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Thursday, Oct 17, 2019

No more rabbits left in Cong’s hat?

Chavan’s story in the last four and a half years is one of fear, compromise, inaction and a lack of confidence in his own ability to win the polls

mumbai Updated: May 29, 2019 00:25 IST
Sujata Anandan
Sujata Anandan
Hindustan Times
Ashok Chavan was Rahul Gandhi’s most trusted lieutenant in Maharashtra
Ashok Chavan was Rahul Gandhi’s most trusted lieutenant in Maharashtra (HT FILE)
         

I am, frankly speaking, stunned at the poor showing of the Congress in Maharashtra at the recently concluded Lok Sabha elections. Ashok Chavan was Rahul Gandhi’s most trusted lieutenant in Maharashtra and expected to deliver the state to the Congress in full measure. But his story in the last four and a half years is one of fear, compromise, inaction and a lack of confidence in his own ability to win the polls.

Chavan was made the chief minister of Maharashtra after 26/11, despite the claims of Narayan Rane and Balasaheb Vikhe Patil, the father of Radhakrishna Vikhe Patil, the leader of the Opposition in the Maharashtra Legislative Assembly. Coincidently, Dr Sujay Vikhe Patil, Radhakrishna’s son recently contested and won from Ahmednagar on a BJP ticket.

I am now beginning to wonder if it is a mere coincidence that Rane is now out of the party and Radhakrishna is virtually halfway out the door as Chavan clearly manipulated Rane’s exit and did not work hard enough to persuade the NCP to switch the Ahmednagar seat to accommodate Sujay.

They could have been real fighters — and indeed financiers — for the Congress at a time when Chavan was so terrified of punitive action in the Adarsh scam.

I always wondered why he acted as though he was the sole person named in the scam when it was clear that other Congress leaders and even those in the BJP had perhaps bigger roles to play.

However, that fear has kept Chavan, who was trusted enough by Rahul Gandhi despite Adarsh, to be made Pradesh Congress Committee chief after the 2014 polls (where he won one of the only two seats for the Congress), completely under the radar.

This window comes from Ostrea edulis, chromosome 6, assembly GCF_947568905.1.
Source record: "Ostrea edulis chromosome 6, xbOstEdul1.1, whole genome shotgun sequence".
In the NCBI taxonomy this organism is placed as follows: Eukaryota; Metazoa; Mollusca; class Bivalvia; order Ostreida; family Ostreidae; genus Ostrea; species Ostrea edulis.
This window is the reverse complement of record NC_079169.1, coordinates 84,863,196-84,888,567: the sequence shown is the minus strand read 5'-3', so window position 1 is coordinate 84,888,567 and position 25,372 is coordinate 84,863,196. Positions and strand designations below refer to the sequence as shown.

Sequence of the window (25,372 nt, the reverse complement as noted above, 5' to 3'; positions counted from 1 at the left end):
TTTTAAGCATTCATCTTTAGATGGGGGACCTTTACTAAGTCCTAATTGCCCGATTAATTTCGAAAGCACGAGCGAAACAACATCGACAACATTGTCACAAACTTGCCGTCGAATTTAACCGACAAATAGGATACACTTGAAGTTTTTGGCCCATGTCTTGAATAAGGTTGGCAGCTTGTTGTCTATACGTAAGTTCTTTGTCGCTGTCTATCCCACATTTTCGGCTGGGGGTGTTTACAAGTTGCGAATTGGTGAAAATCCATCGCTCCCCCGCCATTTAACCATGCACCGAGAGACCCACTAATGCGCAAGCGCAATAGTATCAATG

I can only contrast him with Ranjit Deshmukh, former PCC president during the Shiv Sena-BJP regime in 1995-99, who fearlessly rubbed the noses of the ruling party out of joint by not allowing a single opportunity to pass by without comment. There were regular press conferences and public meetings to put them on the mat – Chavan, by contrast, sat back and allowed every opportunity to slip from his hands, ceding the Opposition space to Uddhav Thackeray of the Shiv Sena, who continuously tormented the BJP and Narendra Modi despite being a partner in their government for five years. Deshmukh’s relentless pursuit of the parties in power rewarded the Congress with a return to government in five years. Chavan’s frozen attitude, by contrast, has lost his party a government, not just at the Centre in some measure, but most certainly in the state, six months hence when elections to the state Assembly are due again.

Sadly, Deshmukh was side-lined and forced out of the party and ever since there has really been no PCC president of equal mettle. It didn’t quite matter when Congress was in power for 15 years, until 2014. But in the past five years when the Congress leadership was expecting Maharashtra to return to the party, that its trusted choice should let it down so badly, is a sorry tale of not just inaction but also self-betrayal.

I had described Chavan in my recent book on Maharashtra (Maharashtra Maximus) as the last man standing for the Congress along with Sharad Pawar of the NCP. However, now I am saddened that both leaders may have destroyed their parties over one-upmanship – for example, even Pawar had reason to side-line the Vikhe-Patils and show no generosity towards them.

They, however, proved equal to the task of turning the tables on the duo. A desire to run their family members at these elections – Pawar his grand-nephew, and Chavan his wife – also got in the way of their better judgment as Chavan was torpedoed by Rahul Gandhi and Pawar by his own family members who were bickering with each other before the polls.

I believe neither did Pawar work hard for the grand-nephew, who lost the elections, nor Chavan for even himself as his sense of betrayal by his party leadership, who gave in to bullying by other dynasts within the party but not him was stronger than his own instinct for survival.

While Pawar will live to fight another day, I am now not so sure about Chavan and the Congress. It was the responsibility of both leaders to make sure Maharashtra was restored to its original Phule-Shahu- Ambedkar ethos at these elections. In failing to live up to those expectations, they may have lost the state and country forever.

First Published: May 29, 2019 00:25 IST

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